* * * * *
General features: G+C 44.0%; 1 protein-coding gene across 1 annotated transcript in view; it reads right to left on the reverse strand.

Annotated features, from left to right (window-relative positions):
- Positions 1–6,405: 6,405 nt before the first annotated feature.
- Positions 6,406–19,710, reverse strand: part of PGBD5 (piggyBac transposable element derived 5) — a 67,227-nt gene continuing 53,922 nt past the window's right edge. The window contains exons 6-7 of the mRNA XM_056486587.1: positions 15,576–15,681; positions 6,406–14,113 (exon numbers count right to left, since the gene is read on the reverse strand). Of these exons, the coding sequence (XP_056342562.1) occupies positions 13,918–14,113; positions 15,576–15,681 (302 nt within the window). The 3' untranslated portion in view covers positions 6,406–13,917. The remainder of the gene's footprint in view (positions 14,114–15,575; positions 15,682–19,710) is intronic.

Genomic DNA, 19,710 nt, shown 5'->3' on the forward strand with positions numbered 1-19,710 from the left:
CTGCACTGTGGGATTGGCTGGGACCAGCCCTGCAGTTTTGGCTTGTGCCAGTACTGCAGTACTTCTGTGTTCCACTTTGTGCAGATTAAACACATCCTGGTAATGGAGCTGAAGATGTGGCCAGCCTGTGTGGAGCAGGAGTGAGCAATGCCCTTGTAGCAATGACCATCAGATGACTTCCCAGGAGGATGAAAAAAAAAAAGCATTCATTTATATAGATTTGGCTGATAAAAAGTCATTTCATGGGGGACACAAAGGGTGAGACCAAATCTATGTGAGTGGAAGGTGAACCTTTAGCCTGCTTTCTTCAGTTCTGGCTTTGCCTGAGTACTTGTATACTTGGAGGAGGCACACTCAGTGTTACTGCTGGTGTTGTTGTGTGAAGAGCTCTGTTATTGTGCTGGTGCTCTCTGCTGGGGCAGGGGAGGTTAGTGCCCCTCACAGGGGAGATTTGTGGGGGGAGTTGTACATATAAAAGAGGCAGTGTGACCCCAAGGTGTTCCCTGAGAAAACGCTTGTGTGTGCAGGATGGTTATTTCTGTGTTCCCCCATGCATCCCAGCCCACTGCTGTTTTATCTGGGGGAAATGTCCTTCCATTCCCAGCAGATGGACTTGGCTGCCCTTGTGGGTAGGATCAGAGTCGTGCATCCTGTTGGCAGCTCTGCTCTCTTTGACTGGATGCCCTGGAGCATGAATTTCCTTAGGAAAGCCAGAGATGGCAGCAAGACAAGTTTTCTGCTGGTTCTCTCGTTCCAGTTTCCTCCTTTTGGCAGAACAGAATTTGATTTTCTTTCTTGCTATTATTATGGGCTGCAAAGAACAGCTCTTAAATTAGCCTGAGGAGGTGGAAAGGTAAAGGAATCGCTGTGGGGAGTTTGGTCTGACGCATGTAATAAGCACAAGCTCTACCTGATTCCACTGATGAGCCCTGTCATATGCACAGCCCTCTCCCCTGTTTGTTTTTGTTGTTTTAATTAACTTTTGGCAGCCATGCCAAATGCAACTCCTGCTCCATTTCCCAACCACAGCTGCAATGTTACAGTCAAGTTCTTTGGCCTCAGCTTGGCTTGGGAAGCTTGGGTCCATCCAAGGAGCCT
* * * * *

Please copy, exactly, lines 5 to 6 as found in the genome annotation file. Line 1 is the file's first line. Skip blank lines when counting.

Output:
Genomic DNA, 19,710 nt, shown 5'->3' on the forward strand with positions numbered 1-19,710 from the left:
CTGCACTGTGGGATTGGCTGGGACCAGCCCTGCAGTTTTGGCTTGTGCCAGTACTGCAGTACTTCTGTGTTCCACTTTGTGCAGATTAAACACATCCTGGTAATGGAGCTGAAGATGTGGCCAGCCTGTGTGGAGCAGGAGTGAGCAATGCCCTTGTAGCAATGACCATCAGATGACTTCCCAGGAGGATGAAAAAAAAAAAGCATTCATTTATATAGATTTGGCTGATAAAAAGTCATTTCATGGGGGACACAAAGGGTGAGACCAAATCTATGTGAGTGGAAGGTGAACCTTTAGCCTGCTTTCTTCAGTTCTGGCTTTGCCTGAGTACTTGTATACTTGGAGGAGGCACACTCAGTGTTACTGCTGGTGTTGTTGTGTGAAGAGCTCTGTTATTGTGCTGGTGCTCTCTGCTGGGGCAGGGGAGGTTAGTGCCCCTCACAGGGGAGATTTGTGGGGGGAGTTGTACATATAAAAGAGGCAGTGTGACCCCAAGGTGTTCCCTGAGAAAACGCTTGTGTGTGCAGGATGGTTATTTCTGTGTTCCCCCATGCATCCCAGCCCACTGCTGTTTTATCTGGGGGAAATGTCCTTCCATTCCCAGCAGATGGACTTGGCTGCCCTTGTGGGTAGGATCAGAGTCGTGCATCCTGTTGGCAGCTCTGCTCTCTTTGACTGGATGCCCTGGAGCATGAATTTCCTTAGGAAAGCCAGAGATGGCAGCAAGACAAGTTTTCTGCTGGTTCTCTCGTTCCAGTTTCCTCCTTTTGGCAGAACAGAATTTGATTTTCTTTCTTGCTATTATTATGGGCTGCAAAGAACAGCTCTTAAATTAGCCTGAGGAGGTGGAAAGGTAAAGGAATCGCTGTGGGGAGTTTGGTCTGACGCATGTAATAAGCACAAGCTCTACCTGATTCCACTGATGAGCCCTGTCATATGCACAGCCCTCTCCCCTGTTTGTTTTTGTTGTTTTAATTAACTTTTGGCAGCCATGCCAAATGCAACTCCTGCTCCATTTCCCAACCACAGCTGCAATGTTACAGTCAAGTTCTTTGGCCTCAGCTTGGCTTGGGAAGCTTGGGTCCATCCAAGGAGCCT